Dimitri Soudas helped broker the defection of his fiancée and former Conservative MP Eve Adams to the Liberal Party, in a stunning move for a long-time Harper loyalist and former high-ranking Conservative official.
Ms. Adams is now exploring the possibility of running in the Toronto-area riding of Eglinton-Lawrence against Finance Minister Joe Oliver. Party sources said this is why she quickly attacked the government's income-splitting proposal, despite past support for the matter, in her first public comments as a Liberal MP.
Mr. Soudas was one of the most partisan and loyal aides to Prime Minister Stephen Harper for more than a decade. But he was forced out as executive director of the Conservative Party over his involvement in Ms. Adams's messy nomination battle in Oakville North-Burlington last year, and he is now expected to become a Liberal member.
Ms. Adams was forced to quit that nomination race over allegations of "misconduct." The party's internal review is expected to look into allegations that she received unfair advantages and that she verbally abused party members during a March 19 board meeting of the Conservative Oakville North-Burlington riding association.
As part of repeated efforts to find a riding, Ms. Adams made a plea directly to Mr. Harper last month in a Mississauga hotel. Only three people were in the room: the Prime Minister, Ms. Adams and a Conservative staff member. Mr. Harper declined to intervene, saying it was up to the Conservative Party's national council to decide the matter. "He told her he doesn't get involved in nominations," a source said. Mr. Harper also made a point of saying he knew Mr. Soudas was still supporting the MP. "He indicated to her that he was aware that Dimitri was downstairs" in the hotel, the source said.
Ms. Adams was finally told by the Conservatives on Jan. 29 that she would not be allowed to run anywhere for the party, Conservative sources said. Ms. Adams said the episode sparked a period of "soul searching," at which point she reached out to the Liberal Party and decided to jump ship. After 25 years as a Conservative, she appeared alongside Liberal Leader Justin Trudeau on Monday, unleashing a series of attacks against the Prime Minister's leadership style.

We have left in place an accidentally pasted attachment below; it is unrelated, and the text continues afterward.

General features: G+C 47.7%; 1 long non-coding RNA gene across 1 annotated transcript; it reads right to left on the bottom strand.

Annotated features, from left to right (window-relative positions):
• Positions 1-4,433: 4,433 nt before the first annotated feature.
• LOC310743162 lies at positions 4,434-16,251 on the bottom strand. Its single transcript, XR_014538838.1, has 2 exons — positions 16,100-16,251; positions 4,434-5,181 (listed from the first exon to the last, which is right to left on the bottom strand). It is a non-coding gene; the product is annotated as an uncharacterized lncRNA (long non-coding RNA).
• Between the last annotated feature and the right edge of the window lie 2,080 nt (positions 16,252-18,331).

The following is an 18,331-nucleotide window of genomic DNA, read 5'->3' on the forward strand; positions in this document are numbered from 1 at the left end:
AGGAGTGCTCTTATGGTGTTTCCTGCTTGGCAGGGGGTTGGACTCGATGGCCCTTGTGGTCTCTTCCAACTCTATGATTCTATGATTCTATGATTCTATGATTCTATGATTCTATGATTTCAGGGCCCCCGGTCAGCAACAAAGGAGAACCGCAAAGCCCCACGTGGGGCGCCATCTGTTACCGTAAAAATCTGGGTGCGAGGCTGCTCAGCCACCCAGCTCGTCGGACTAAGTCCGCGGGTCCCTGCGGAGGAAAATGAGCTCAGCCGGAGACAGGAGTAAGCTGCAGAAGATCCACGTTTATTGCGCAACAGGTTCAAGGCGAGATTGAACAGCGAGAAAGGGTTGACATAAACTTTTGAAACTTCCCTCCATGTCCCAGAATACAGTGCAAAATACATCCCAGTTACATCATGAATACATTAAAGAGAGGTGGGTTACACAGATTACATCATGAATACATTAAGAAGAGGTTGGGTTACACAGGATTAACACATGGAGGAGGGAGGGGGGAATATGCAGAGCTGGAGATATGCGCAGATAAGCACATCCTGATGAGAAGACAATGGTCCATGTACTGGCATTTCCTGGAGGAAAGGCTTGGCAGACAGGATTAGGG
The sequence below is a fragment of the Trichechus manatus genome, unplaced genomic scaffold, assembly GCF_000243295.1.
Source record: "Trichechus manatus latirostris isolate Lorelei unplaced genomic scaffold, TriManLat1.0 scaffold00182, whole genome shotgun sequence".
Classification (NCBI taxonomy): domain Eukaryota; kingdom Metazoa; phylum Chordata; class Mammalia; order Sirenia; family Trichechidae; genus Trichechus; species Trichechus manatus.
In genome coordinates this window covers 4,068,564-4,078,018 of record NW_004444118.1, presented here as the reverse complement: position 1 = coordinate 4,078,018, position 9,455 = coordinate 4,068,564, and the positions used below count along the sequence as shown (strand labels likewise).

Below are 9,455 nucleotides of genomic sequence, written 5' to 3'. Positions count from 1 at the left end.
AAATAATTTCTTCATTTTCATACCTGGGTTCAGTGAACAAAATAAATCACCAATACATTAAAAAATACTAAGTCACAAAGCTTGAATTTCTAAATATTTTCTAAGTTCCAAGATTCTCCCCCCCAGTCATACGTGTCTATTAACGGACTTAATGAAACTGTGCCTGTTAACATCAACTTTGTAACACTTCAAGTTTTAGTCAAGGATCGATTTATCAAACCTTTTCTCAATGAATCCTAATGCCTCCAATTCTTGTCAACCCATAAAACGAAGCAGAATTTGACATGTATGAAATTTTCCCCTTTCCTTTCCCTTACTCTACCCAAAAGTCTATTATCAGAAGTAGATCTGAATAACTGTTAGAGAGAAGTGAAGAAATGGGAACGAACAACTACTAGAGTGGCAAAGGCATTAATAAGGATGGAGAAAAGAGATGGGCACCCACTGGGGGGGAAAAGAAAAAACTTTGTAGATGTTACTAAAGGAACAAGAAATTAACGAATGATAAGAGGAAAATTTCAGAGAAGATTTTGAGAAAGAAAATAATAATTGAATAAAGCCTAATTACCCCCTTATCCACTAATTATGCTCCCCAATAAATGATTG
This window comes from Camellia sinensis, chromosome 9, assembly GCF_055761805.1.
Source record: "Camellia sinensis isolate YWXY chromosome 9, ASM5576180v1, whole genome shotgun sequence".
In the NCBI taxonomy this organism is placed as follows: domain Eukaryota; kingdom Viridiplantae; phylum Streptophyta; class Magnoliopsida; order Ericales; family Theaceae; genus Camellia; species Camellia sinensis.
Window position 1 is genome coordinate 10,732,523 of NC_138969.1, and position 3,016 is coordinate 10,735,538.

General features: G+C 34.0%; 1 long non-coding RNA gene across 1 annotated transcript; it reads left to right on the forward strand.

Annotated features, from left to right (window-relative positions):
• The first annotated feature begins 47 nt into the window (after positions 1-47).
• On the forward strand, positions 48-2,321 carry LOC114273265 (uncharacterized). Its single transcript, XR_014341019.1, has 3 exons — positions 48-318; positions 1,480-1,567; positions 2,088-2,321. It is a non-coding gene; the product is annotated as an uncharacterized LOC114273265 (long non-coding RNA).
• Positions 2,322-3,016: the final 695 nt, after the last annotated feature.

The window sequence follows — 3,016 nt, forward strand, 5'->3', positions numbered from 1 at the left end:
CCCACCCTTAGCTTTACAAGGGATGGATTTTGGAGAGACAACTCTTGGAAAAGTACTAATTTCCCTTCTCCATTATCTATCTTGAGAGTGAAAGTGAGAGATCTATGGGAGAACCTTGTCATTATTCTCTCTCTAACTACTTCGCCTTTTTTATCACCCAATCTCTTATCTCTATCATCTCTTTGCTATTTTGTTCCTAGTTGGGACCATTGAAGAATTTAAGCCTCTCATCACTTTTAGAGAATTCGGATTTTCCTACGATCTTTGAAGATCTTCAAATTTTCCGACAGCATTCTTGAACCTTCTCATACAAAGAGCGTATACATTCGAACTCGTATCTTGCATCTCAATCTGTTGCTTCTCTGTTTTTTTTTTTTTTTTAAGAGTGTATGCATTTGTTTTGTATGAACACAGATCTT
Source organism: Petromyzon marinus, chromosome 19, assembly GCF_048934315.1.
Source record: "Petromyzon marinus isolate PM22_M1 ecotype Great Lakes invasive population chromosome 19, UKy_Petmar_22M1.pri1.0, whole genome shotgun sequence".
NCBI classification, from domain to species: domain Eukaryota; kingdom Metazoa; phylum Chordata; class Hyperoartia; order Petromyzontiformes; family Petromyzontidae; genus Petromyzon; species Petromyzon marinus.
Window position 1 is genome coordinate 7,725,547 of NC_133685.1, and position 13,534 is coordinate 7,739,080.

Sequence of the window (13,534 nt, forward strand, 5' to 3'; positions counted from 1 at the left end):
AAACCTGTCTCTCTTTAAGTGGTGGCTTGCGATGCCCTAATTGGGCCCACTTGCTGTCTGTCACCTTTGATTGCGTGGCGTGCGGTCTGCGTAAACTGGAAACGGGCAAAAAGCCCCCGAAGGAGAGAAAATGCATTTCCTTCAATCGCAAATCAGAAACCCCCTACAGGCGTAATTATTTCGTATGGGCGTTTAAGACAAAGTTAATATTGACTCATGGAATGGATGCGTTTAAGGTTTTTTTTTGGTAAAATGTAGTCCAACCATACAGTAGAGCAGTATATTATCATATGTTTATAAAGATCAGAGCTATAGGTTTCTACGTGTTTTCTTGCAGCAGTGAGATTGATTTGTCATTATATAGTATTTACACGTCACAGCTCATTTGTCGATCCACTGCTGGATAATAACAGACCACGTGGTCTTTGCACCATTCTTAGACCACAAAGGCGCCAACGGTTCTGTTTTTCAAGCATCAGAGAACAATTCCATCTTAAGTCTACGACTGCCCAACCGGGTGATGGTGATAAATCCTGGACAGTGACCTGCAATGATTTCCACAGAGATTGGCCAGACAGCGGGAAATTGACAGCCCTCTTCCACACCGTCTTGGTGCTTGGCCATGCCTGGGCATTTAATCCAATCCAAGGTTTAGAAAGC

Sources said Mr. Soudas was involved in the early discussions that led to Ms. Adams's floor-crossing, using his past working relationship with senior Liberal officials from his days in the Prime Minister's Office. However, sources added Ms. Adams was solely in charge of the more recent discussions with Mr. Trudeau and his team. Mr. Soudas could not be reached for comment, but he offered his full support to Ms. Adams on social media.
Some Liberals are hoping Mr. Soudas will provide them with munitions against the Conservative Party. However, a senior aide to Mr. Trudeau, Gerald Butts, said Mr. Soudas's role would be to "put up lawn signs" on Ms. Adams's behalf, and the Liberal Party insisted that he would have "no formal role" in the national campaign.
At her news conference, Ms. Adams praised Mr. Trudeau's positive and optimistic leadership, which she contrasted to the Prime Minister's style of politics.
"I want to work with someone who inspires, not with fear-mongers and bullies," she said.
She slammed the Conservative government's decision to adopt income-splitting for families with children, saying it favours the richest of Canadian families.
She ran under the promise to enact the policy in 2011, but said the numbers hadn't been crunched at the time, adding the late former finance minister Jim Flaherty also went on to express doubts about the policy.
"A widow wouldn't benefit, a single mom wouldn't benefit from this," she said. "There is a social conservatism to it, but more importantly, this is profoundly unfair to the middle class." Over all, she said she had not "felt at home in the Conservative Party for many, many years," pointing repeatedly to the Liberal Party's clear support for abortion rights as she explained her move.
(What is income-splitting? Read The Globe's easy explanation)
However, Conservative Party sources said Ms. Adams repeatedly inquired about the chances of returning to the race in Oakville North-Burlington, where she had first tried to run.
"She informally tested the waters a number of times over the course of the last six months about Oakville and the answer was an unequivocal 'no,'" a Conservative source said.
A subsequent request to run in Mississauga-Malton was rejected by Conservative Party president John Walsh in a Jan. 29 letter that made it clear she would not be allowed to carry the Tory banner in 2015.
Mr. Trudeau praised Ms. Adams for her hard work at the constituency level and her past career in municipal politics. He added that in order to win the next election, the Liberal Party will need to attract Conservative voters.
"One of the keys for the Liberal Party to win the next election is to convince a lot of people who voted for different parties in the last election to vote for this party now, and when we can showcase that people of all different political stripes are turning to the Liberal Party as a strong and capable, better government, this is what we are most proud of," Mr. Trudeau said.